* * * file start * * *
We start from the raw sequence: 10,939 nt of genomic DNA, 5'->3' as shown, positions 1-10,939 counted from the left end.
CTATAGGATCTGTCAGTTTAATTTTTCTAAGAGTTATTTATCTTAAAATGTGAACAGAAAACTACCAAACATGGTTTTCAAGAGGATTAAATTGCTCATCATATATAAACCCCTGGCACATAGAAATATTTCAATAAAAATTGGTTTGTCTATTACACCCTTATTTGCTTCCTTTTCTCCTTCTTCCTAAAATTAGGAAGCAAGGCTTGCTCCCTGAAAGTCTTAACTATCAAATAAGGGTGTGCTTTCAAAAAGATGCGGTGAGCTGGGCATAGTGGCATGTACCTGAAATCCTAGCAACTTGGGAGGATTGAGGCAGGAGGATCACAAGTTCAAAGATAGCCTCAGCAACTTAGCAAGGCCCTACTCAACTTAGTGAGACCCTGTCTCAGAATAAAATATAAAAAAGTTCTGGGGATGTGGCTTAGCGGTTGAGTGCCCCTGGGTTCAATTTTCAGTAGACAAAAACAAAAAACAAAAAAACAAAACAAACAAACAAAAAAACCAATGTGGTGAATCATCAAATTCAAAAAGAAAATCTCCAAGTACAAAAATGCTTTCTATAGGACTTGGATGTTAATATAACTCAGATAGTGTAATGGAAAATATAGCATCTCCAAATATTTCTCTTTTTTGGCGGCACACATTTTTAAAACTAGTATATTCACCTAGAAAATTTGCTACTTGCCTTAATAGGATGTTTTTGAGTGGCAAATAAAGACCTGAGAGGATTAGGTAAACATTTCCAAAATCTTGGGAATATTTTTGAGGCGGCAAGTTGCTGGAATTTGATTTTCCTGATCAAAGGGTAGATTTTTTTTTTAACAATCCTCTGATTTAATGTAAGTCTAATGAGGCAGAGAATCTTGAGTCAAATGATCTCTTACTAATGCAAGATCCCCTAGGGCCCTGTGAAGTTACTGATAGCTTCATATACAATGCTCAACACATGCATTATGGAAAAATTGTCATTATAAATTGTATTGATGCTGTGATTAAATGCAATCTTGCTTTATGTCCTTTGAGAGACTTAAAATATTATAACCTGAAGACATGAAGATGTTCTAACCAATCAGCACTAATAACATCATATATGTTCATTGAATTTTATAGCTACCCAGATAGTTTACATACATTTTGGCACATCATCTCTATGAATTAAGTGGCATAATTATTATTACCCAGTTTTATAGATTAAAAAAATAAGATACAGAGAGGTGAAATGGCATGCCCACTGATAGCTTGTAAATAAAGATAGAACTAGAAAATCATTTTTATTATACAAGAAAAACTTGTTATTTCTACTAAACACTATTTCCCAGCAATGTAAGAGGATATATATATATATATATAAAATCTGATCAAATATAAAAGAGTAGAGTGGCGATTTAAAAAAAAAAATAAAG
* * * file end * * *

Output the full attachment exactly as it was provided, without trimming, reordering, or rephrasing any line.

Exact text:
We start from the raw sequence: 10,939 nt of genomic DNA, 5'->3' as shown, positions 1-10,939 counted from the left end.
CTATAGGATCTGTCAGTTTAATTTTTCTAAGAGTTATTTATCTTAAAATGTGAACAGAAAACTACCAAACATGGTTTTCAAGAGGATTAAATTGCTCATCATATATAAACCCCTGGCACATAGAAATATTTCAATAAAAATTGGTTTGTCTATTACACCCTTATTTGCTTCCTTTTCTCCTTCTTCCTAAAATTAGGAAGCAAGGCTTGCTCCCTGAAAGTCTTAACTATCAAATAAGGGTGTGCTTTCAAAAAGATGCGGTGAGCTGGGCATAGTGGCATGTACCTGAAATCCTAGCAACTTGGGAGGATTGAGGCAGGAGGATCACAAGTTCAAAGATAGCCTCAGCAACTTAGCAAGGCCCTACTCAACTTAGTGAGACCCTGTCTCAGAATAAAATATAAAAAAGTTCTGGGGATGTGGCTTAGCGGTTGAGTGCCCCTGGGTTCAATTTTCAGTAGACAAAAACAAAAAACAAAAAAACAAAACAAACAAACAAAAAAACCAATGTGGTGAATCATCAAATTCAAAAAGAAAATCTCCAAGTACAAAAATGCTTTCTATAGGACTTGGATGTTAATATAACTCAGATAGTGTAATGGAAAATATAGCATCTCCAAATATTTCTCTTTTTTGGCGGCACACATTTTTAAAACTAGTATATTCACCTAGAAAATTTGCTACTTGCCTTAATAGGATGTTTTTGAGTGGCAAATAAAGACCTGAGAGGATTAGGTAAACATTTCCAAAATCTTGGGAATATTTTTGAGGCGGCAAGTTGCTGGAATTTGATTTTCCTGATCAAAGGGTAGATTTTTTTTTTAACAATCCTCTGATTTAATGTAAGTCTAATGAGGCAGAGAATCTTGAGTCAAATGATCTCTTACTAATGCAAGATCCCCTAGGGCCCTGTGAAGTTACTGATAGCTTCATATACAATGCTCAACACATGCATTATGGAAAAATTGTCATTATAAATTGTATTGATGCTGTGATTAAATGCAATCTTGCTTTATGTCCTTTGAGAGACTTAAAATATTATAACCTGAAGACATGAAGATGTTCTAACCAATCAGCACTAATAACATCATATATGTTCATTGAATTTTATAGCTACCCAGATAGTTTACATACATTTTGGCACATCATCTCTATGAATTAAGTGGCATAATTATTATTACCCAGTTTTATAGATTAAAAAAATAAGATACAGAGAGGTGAAATGGCATGCCCACTGATAGCTTGTAAATAAAGATAGAACTAGAAAATCATTTTTATTATACAAGAAAAACTTGTTATTTCTACTAAACACTATTTCCCAGCAATGTAAGAGGATATATATATATATATATAAAATCTGATCAAATATAAAAGAGTAGAGTGGCGATTTAAAAAAAAAAATAAAG